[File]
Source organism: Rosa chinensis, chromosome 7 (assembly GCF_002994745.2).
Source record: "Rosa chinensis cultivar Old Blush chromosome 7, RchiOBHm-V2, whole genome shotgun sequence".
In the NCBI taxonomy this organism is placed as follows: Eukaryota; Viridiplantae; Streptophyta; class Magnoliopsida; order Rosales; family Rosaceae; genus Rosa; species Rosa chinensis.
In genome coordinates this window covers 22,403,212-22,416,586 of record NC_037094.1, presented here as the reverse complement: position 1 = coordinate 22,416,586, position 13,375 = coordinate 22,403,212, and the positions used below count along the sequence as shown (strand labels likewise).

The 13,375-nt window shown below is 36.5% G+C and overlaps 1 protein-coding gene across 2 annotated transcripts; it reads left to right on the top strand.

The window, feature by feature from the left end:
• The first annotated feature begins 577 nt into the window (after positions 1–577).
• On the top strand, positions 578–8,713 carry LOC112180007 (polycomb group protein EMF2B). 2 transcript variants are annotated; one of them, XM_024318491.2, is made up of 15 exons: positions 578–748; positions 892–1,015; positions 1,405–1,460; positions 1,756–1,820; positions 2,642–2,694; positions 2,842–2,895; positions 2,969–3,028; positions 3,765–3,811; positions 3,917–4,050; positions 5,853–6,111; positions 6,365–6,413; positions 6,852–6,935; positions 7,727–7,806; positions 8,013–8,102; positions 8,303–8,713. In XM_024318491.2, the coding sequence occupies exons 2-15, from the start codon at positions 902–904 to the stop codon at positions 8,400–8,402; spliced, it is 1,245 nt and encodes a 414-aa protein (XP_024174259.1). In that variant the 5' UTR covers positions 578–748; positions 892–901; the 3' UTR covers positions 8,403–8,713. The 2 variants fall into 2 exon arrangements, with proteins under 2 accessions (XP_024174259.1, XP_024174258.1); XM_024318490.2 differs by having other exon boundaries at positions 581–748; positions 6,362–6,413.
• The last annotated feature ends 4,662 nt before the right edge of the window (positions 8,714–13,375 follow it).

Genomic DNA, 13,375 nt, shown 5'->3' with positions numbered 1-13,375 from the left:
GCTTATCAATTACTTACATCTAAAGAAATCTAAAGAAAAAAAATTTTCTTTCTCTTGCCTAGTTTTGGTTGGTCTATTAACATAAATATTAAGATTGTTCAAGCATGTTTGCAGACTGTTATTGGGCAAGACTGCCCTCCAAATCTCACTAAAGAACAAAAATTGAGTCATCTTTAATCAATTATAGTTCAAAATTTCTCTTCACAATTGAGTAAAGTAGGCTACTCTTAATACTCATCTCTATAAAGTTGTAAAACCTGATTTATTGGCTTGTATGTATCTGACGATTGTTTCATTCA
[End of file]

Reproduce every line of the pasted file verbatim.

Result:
Source organism: Rosa chinensis, chromosome 7 (assembly GCF_002994745.2).
Source record: "Rosa chinensis cultivar Old Blush chromosome 7, RchiOBHm-V2, whole genome shotgun sequence".
In the NCBI taxonomy this organism is placed as follows: Eukaryota; Viridiplantae; Streptophyta; class Magnoliopsida; order Rosales; family Rosaceae; genus Rosa; species Rosa chinensis.
In genome coordinates this window covers 22,403,212-22,416,586 of record NC_037094.1, presented here as the reverse complement: position 1 = coordinate 22,416,586, position 13,375 = coordinate 22,403,212, and the positions used below count along the sequence as shown (strand labels likewise).

The 13,375-nt window shown below is 36.5% G+C and overlaps 1 protein-coding gene across 2 annotated transcripts; it reads left to right on the top strand.

The window, feature by feature from the left end:
• The first annotated feature begins 577 nt into the window (after positions 1–577).
• On the top strand, positions 578–8,713 carry LOC112180007 (polycomb group protein EMF2B). 2 transcript variants are annotated; one of them, XM_024318491.2, is made up of 15 exons: positions 578–748; positions 892–1,015; positions 1,405–1,460; positions 1,756–1,820; positions 2,642–2,694; positions 2,842–2,895; positions 2,969–3,028; positions 3,765–3,811; positions 3,917–4,050; positions 5,853–6,111; positions 6,365–6,413; positions 6,852–6,935; positions 7,727–7,806; positions 8,013–8,102; positions 8,303–8,713. In XM_024318491.2, the coding sequence occupies exons 2-15, from the start codon at positions 902–904 to the stop codon at positions 8,400–8,402; spliced, it is 1,245 nt and encodes a 414-aa protein (XP_024174259.1). In that variant the 5' UTR covers positions 578–748; positions 892–901; the 3' UTR covers positions 8,403–8,713. The 2 variants fall into 2 exon arrangements, with proteins under 2 accessions (XP_024174259.1, XP_024174258.1); XM_024318490.2 differs by having other exon boundaries at positions 581–748; positions 6,362–6,413.
• The last annotated feature ends 4,662 nt before the right edge of the window (positions 8,714–13,375 follow it).

Genomic DNA, 13,375 nt, shown 5'->3' with positions numbered 1-13,375 from the left:
GCTTATCAATTACTTACATCTAAAGAAATCTAAAGAAAAAAAATTTTCTTTCTCTTGCCTAGTTTTGGTTGGTCTATTAACATAAATATTAAGATTGTTCAAGCATGTTTGCAGACTGTTATTGGGCAAGACTGCCCTCCAAATCTCACTAAAGAACAAAAATTGAGTCATCTTTAATCAATTATAGTTCAAAATTTCTCTTCACAATTGAGTAAAGTAGGCTACTCTTAATACTCATCTCTATAAAGTTGTAAAACCTGATTTATTGGCTTGTATGTATCTGACGATTGTTTCATTCA